“If current audiences lose their appetite for superhero sequels and remakes of old movies, the return of Smell-O-Vision might bring back the casual moviegoer. It makes … scents … to me.”

Michael Enright embarks on a program of personal transformation

When you can't change the world, change yourself. The Sunday Edition's host Michael Enright does exactly that by swapping out his hangers and growing a beard.

Michael's essay: Sean Hannity is only doing his job — to be a salesman for Trump

“I wish people would stop picking on poor Sean Hannity. After all the man is only doing his job.”

Michael's essay: Censoring Steve Bannon is not good for democracy

“Steve Bannon has to be confronted and the only way to do that is to hear the man and parse his language, his attitudes, his grotty enthusiasms. As documentary maker Michael Moore put it: “We want to hear him speak … You always want the devil to tell you his plans.”

Michael's essay: The media have gone gaga over the legalization of pot

“We media hacks love countdowns, whether it’s the early minutes of a NASA launch or the dying seconds of a hockey game. But I have to say that in the countdown to legalization, my confreres were in the grip of some kind of journalistic reefer madness.”

Michael's essay: Why would anyone ever risk taking any of the drugs advertised on TV?

"As I listened to the litany of awful things that could happen, I thought, I'll take my chances with the disease, thank you very much," said Michael Enright.

Michael's essay: The Republican Party 'seems to actively hate women'

"On Thursday, I watched as a middle-aged woman with a shaky voice, in quiet dignity and modest demeanour, sat before eleven Republican men, many of whom would destroy her."

Michael's essay: Technology is changing faster than our ability to control it

Even the man who invented the World Wide Web, Tim Berners-Lee, is sounding the alarm.

Michael's essay: Canadians love nothing more than a good old-fashioned constitutional crisis

“Members of the National Association of Explainers, mostly academics, adore constitutional crises, because it gives them a chance to parlay their stuffy credentials into 15 minutes — or even a minute thirty — of national exposure.”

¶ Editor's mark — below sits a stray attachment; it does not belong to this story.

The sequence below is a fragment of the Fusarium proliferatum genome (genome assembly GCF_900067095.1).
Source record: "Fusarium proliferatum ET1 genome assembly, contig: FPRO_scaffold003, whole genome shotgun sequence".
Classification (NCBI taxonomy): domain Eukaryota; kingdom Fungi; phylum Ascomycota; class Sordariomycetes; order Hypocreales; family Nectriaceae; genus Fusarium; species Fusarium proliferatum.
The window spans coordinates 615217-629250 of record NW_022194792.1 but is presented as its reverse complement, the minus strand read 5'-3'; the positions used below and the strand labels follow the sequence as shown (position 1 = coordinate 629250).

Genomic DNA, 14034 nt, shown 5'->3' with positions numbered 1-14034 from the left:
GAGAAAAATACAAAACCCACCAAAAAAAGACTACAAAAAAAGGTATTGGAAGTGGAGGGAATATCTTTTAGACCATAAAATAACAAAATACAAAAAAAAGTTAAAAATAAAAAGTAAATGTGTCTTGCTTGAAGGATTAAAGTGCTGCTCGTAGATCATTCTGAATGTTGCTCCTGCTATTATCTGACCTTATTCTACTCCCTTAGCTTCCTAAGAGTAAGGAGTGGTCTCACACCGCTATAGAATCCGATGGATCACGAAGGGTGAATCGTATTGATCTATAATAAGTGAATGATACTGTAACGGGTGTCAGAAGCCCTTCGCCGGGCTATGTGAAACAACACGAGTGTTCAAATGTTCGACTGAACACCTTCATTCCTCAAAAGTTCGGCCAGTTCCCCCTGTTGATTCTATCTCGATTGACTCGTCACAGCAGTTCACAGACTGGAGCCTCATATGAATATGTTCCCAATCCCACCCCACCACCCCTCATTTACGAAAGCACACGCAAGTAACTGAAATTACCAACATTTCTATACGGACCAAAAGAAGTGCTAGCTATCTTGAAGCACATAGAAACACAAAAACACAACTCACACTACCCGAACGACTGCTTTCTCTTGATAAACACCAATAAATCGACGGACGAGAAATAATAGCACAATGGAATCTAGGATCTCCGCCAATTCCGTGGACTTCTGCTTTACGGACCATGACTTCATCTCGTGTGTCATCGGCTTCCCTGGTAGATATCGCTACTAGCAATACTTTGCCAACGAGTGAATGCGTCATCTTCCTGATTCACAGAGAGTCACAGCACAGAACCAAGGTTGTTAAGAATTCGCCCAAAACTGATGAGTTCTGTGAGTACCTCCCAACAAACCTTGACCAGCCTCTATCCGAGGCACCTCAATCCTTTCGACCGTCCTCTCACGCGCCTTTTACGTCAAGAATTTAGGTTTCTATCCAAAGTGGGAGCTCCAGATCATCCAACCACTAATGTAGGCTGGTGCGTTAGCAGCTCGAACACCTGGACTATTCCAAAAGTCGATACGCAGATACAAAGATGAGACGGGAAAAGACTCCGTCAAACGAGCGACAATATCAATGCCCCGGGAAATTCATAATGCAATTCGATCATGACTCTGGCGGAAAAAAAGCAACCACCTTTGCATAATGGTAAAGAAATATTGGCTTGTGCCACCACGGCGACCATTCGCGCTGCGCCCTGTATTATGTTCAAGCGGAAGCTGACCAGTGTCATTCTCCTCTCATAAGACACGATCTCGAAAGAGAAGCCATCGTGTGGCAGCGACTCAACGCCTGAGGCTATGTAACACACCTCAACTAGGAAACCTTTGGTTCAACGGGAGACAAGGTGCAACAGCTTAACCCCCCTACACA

Michael's essay: What would Mr. Rogers say?

In the wake of this week’s border horror show, take a moment to enjoy a new film biography of the beloved children’s entertainer. “His consistent message to children was that each of them is special, each is unique and each should be celebrated for who they were.”

Michael's essay: The rapid pace of news is leaving us exhausted and depressed

“The mind has trouble absorbing so much news thrown at us at such incredible speed. Breaking news should be renamed break-neck news.”

Michael's essay: Public vulgarity is nothing new, and vulgar words aren't all equal

“What Samantha Bee said about Ivanka Trump was crude, hurtful and unwarranted. It was name-calling in the traditional sense. Calling a black American an ape, runs much deeper.”

Michael's essay: What the world lost when Robert F. Kennedy was assassinated

“It is hard in these callous and polarizing times to convey Bobby Kennedy's national popularity. He was literally mobbed everywhere he appeared; his cufflinks were torn off, his shoes taken for souvenirs.”

Michael's essay: Why we're going to have to get used to living with threat of global nuclear war again

“Now that Oval Office Man has cancelled his summit meeting with Kim Jong Un, the nuclear roulette wheel will begin again -- going round and round.”

Michael's essay: Assumptions made about black people can be harmful, even deadly

"We make assumptions about black Americans and Canadians that would never occur to us if they were white."

Michael's essay: Ford turns its back on the family sedan

The Ford motor company has announced it won’t make sedans anymore - just SUVs and trucks. “Setting aside the economic realities of the industry, the coming disappearance of the family sedan connotes a sea change in our love affair with the car.”

Michael's essay: The horror of mass murder by vehicle comes to Toronto

“We have to find motive. We can’t fully accept the randomness of the thing. We search for explanation. We crave coherence.”

Michael's essay: Re-thinking our relationship with animals

“It may have started years ago when I interviewed Peter Singer, the philosopher and professor at Princeton University. His argument was simple and stark: human animals and animal animals are equal because they can each suffer pain and experience enjoyment.”

Michael's essay: In praise of librarians

“Librarians are the trail guides who move youngsters through the thickets and forests of books in the uncharted world of the imagination.”

Michael's essay: It's willful blindness to think Canadians aren't racist